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September 17, 2008

Voices That Matter: Professional Ruby Conference (Part 1)

I'm headed up to Boston in mid-November to do something I've never done before: chair a technical conference! The event is hosted by my publisher, Addison-Wesley as part of their support and promotion of my Professional Ruby Series.

Extra Action Bandleader

Before going any further, I have to address something that some of my friends have given me flack for, both privately and on twitter: the name of the conference sounds snotty.

Voices that matter? SRSLY? Does that mean people not speaking at the conference don't matter? (Actually, that name is used for more than just this Ruby conference.)

My publisher might kill me for this, but I have to admit that I had reservations about the name at first also. It might not always come across online, but in person I'm actually a pretty humble guy about my accomplishments and outlook. SRSLY! So plainly put, it was only once we started getting our speakers lined up that I was able to put my concerns aside and start getting enthusiastic about the conference and what we're going to accomplish with it. I hope you will also, which is a big part of why I'm writing this now.

First of all, I have to tell you about the format of the conference, which I take responsibility for defining. Normally, the AW conferences are multi-track, with 45 to 60 minute talks. I said: "No way. That sounds awful!".

RubyFringe, originally uploaded by Leftist.

RubyFringe sealed the deal for me on one-track conferences. Technical conferences should be kept small in attendance, have just a single-track, and short talks. Short talks are especially important, since all topics are not equally interesting to everyone in attendance (or god forbid I fuck up and invite a boring speaker) as long as talks don't go beyond 30 minutes then we're safe from completely going off the rails.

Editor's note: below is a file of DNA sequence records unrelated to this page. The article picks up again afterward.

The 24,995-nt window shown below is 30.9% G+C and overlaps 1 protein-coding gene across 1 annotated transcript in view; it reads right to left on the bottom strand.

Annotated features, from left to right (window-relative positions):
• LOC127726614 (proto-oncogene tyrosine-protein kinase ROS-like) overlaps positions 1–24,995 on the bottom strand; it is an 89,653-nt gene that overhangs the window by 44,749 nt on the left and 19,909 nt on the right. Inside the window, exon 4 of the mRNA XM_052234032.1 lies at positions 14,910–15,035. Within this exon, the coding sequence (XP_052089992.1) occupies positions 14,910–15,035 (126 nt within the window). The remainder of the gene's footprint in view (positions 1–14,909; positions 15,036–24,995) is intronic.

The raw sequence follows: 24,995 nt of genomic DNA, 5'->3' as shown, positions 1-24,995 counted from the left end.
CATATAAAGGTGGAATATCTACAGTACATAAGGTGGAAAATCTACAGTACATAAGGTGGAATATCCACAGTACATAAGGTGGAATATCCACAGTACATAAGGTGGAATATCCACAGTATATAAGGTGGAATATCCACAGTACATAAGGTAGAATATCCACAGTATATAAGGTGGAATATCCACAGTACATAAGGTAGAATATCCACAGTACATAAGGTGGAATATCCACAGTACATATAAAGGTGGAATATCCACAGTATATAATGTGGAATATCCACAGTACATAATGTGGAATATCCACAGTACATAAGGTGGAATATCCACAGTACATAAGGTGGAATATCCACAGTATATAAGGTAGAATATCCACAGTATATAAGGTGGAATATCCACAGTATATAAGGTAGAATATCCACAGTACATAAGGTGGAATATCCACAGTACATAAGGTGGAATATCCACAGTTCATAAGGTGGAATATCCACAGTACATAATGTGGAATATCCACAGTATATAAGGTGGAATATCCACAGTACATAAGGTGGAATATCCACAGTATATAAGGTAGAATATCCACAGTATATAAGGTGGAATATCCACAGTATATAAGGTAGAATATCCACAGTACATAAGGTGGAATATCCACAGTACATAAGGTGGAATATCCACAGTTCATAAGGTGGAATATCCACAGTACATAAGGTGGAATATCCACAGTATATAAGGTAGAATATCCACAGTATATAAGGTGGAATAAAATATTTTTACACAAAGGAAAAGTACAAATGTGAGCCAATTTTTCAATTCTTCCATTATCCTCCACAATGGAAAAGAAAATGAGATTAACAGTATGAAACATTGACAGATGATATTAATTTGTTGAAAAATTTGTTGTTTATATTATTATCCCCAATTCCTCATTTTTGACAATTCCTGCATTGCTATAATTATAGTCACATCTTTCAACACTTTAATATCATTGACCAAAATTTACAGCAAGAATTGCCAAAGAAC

In fact, we're following as much of the advice given by Pete Forde in this blog post as possible, starting with the following:

  • 30 minute talks are superior, and questions should be discouraged
  • 150 attendees, 20 speakers, and 30 volunteers is the perfect intersection between big and small
  • you do not need sponsors!
  • you should charge real money for your event, your attendees will thank you because it will be worth going to
  • make sure women play a leading role in organization and speaking
  • single track is totally the way to go, because it keeps people together and allows an ongoing narrative


Women are definitely playing a leading role in organizing the conference. The inimitable Barbara Gavin is the conference organizer. She's got a huge spirit and is very experienced with this stuff. Debra Williams, my editor and familiar face at Ruby conferences, has a prominent role in hosting the conference too.

I hope you join me in Boston for what promises to be an exciting conference. The registration information is here and in the following installments of this little blog post series I'll start covering some of the exciting speakers and topics that we have lined up for you.

If you read this far you should probably follow me on twitter:


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